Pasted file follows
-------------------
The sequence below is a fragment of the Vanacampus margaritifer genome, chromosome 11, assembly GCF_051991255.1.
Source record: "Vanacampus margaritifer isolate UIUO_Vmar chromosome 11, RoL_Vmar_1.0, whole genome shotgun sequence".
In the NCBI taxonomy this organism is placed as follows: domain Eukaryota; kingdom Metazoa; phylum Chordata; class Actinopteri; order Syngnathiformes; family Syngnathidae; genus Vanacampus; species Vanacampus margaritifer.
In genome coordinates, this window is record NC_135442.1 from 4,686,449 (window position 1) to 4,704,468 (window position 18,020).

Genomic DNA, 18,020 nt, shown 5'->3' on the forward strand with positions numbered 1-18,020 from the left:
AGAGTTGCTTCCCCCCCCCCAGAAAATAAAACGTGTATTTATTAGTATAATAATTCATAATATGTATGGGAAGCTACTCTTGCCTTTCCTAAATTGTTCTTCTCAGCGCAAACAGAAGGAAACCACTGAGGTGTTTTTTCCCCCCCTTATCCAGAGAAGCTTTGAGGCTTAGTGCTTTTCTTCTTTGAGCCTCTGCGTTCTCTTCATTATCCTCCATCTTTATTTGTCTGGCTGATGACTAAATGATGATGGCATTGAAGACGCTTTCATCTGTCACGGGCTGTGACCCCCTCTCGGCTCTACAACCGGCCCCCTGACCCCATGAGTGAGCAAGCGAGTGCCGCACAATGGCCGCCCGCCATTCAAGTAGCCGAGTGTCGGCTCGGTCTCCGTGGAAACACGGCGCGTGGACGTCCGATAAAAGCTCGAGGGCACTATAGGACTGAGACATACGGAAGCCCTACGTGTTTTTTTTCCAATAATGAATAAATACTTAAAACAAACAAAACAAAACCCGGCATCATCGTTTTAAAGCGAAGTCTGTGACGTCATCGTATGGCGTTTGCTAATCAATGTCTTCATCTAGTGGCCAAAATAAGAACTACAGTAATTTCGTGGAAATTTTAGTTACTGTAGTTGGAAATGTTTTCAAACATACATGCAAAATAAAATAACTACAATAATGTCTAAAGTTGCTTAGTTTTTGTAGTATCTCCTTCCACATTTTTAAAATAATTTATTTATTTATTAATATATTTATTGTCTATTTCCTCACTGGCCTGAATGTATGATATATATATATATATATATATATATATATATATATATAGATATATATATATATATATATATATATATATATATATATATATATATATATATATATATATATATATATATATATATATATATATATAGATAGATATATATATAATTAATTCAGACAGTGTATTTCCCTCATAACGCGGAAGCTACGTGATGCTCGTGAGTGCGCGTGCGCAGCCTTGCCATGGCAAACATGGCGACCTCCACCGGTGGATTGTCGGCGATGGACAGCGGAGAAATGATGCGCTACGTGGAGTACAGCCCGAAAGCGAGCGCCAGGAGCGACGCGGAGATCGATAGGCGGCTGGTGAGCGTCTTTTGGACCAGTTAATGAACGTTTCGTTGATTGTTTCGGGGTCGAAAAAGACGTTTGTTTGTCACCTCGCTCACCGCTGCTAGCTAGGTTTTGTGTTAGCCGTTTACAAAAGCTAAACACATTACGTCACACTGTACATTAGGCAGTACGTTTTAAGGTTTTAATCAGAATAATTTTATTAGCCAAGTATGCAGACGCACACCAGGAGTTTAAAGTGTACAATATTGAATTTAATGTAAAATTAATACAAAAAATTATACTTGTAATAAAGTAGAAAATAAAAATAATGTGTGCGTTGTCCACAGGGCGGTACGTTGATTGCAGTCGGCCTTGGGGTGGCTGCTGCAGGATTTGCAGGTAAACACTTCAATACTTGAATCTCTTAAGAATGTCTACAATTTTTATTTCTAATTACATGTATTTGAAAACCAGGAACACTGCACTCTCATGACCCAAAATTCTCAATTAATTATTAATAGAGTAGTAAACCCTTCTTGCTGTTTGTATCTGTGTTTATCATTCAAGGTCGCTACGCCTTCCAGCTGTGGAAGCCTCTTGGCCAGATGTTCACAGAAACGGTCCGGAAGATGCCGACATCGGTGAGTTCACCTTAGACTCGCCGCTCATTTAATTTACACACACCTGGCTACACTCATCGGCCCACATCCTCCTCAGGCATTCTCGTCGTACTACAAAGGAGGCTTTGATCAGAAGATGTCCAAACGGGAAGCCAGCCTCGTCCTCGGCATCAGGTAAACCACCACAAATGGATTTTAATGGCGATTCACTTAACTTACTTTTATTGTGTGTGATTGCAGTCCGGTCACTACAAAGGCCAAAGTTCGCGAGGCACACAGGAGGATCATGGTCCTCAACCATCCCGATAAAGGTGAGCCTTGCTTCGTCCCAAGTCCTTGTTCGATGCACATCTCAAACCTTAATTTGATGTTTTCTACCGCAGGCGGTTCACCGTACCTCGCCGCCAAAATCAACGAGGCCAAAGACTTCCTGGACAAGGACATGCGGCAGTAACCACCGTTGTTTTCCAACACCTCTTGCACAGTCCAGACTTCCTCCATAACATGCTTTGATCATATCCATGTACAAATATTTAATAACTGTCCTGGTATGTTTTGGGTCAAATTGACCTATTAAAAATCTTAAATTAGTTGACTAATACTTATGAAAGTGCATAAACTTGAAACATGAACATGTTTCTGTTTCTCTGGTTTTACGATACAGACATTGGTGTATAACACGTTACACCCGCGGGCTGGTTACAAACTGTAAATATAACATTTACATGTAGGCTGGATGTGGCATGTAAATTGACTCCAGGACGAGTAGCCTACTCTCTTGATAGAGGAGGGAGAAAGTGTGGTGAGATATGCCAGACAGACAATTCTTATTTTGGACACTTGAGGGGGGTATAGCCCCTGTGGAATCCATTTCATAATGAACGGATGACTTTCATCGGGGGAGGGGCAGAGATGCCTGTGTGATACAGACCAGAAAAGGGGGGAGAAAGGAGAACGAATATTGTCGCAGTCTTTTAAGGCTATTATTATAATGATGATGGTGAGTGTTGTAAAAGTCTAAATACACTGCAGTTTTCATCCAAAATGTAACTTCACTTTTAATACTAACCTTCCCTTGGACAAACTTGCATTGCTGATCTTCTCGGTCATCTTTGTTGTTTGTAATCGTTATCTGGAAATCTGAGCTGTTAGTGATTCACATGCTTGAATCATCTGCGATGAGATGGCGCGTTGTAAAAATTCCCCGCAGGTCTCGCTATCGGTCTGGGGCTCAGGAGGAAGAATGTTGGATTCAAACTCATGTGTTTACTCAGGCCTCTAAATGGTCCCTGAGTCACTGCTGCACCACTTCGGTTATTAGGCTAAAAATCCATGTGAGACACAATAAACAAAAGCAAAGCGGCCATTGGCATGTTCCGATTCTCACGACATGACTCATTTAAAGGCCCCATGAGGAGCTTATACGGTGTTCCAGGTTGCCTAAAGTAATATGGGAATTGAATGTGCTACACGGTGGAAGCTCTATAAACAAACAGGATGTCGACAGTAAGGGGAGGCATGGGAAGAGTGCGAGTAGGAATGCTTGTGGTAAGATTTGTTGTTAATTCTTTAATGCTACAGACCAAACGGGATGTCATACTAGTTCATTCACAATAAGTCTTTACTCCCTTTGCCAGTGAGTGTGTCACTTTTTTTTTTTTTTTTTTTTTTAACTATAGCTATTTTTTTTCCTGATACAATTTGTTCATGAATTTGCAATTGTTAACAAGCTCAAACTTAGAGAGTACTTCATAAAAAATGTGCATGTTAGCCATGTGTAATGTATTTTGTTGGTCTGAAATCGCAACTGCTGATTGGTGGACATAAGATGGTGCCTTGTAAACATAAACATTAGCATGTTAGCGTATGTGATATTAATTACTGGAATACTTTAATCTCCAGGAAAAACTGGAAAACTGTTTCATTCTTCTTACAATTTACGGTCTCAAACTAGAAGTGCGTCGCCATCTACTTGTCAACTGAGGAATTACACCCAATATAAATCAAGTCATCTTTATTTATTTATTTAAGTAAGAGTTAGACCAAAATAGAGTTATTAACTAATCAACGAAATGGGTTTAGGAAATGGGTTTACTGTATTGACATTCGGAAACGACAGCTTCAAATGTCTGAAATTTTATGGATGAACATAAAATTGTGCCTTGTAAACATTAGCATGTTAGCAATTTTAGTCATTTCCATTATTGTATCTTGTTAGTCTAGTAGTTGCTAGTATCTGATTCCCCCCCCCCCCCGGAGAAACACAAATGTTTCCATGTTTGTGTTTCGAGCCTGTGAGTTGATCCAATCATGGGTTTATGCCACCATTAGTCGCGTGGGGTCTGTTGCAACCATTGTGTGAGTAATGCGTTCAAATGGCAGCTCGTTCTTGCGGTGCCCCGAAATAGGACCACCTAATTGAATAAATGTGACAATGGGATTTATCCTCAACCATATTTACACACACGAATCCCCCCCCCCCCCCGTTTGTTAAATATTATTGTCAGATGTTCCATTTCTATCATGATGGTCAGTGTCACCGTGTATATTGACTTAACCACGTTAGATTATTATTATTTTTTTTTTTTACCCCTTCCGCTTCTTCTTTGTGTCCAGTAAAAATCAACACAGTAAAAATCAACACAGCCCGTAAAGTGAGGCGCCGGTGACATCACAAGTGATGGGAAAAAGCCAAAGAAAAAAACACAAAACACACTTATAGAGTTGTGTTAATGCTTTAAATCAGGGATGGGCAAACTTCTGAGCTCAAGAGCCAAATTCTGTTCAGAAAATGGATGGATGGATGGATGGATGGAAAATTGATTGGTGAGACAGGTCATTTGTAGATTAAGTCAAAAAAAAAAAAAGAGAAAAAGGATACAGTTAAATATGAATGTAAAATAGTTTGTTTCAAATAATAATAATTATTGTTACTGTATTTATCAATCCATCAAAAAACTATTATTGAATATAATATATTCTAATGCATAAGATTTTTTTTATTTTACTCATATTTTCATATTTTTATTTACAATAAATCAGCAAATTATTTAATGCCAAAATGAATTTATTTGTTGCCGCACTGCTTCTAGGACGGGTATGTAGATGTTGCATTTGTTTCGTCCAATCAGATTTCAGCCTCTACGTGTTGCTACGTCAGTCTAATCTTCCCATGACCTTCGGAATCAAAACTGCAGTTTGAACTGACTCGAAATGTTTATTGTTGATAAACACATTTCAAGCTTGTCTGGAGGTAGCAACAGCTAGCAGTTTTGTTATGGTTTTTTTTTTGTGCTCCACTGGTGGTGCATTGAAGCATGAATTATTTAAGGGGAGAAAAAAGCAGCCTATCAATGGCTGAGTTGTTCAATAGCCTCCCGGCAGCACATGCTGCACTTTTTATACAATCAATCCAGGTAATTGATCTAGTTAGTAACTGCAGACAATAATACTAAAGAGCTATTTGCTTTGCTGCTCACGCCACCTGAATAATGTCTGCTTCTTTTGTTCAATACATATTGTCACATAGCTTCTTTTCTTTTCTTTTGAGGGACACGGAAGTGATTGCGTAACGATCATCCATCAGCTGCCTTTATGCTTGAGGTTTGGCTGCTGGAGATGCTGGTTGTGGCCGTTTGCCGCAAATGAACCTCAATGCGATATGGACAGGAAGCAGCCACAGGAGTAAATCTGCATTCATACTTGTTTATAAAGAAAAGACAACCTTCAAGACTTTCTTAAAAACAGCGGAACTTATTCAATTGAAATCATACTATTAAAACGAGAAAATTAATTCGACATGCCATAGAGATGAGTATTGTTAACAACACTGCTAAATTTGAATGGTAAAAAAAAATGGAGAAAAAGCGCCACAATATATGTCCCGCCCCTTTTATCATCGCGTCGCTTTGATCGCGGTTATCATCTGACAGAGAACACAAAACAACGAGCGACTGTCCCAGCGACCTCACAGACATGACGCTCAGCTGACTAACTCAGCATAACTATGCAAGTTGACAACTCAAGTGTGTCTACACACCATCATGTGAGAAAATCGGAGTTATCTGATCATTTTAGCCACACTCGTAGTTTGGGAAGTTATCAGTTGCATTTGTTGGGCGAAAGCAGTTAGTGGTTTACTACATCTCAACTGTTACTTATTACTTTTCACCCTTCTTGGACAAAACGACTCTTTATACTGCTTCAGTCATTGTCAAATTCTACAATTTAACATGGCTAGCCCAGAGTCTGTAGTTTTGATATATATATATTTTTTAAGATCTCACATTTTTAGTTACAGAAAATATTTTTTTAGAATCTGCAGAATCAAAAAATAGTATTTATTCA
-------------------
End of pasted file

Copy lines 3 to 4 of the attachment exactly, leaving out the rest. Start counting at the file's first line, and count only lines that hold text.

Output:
In the NCBI taxonomy this organism is placed as follows: domain Eukaryota; kingdom Metazoa; phylum Chordata; class Actinopteri; order Syngnathiformes; family Syngnathidae; genus Vanacampus; species Vanacampus margaritifer.
In genome coordinates, this window is record NC_135442.1 from 4,686,449 (window position 1) to 4,704,468 (window position 18,020).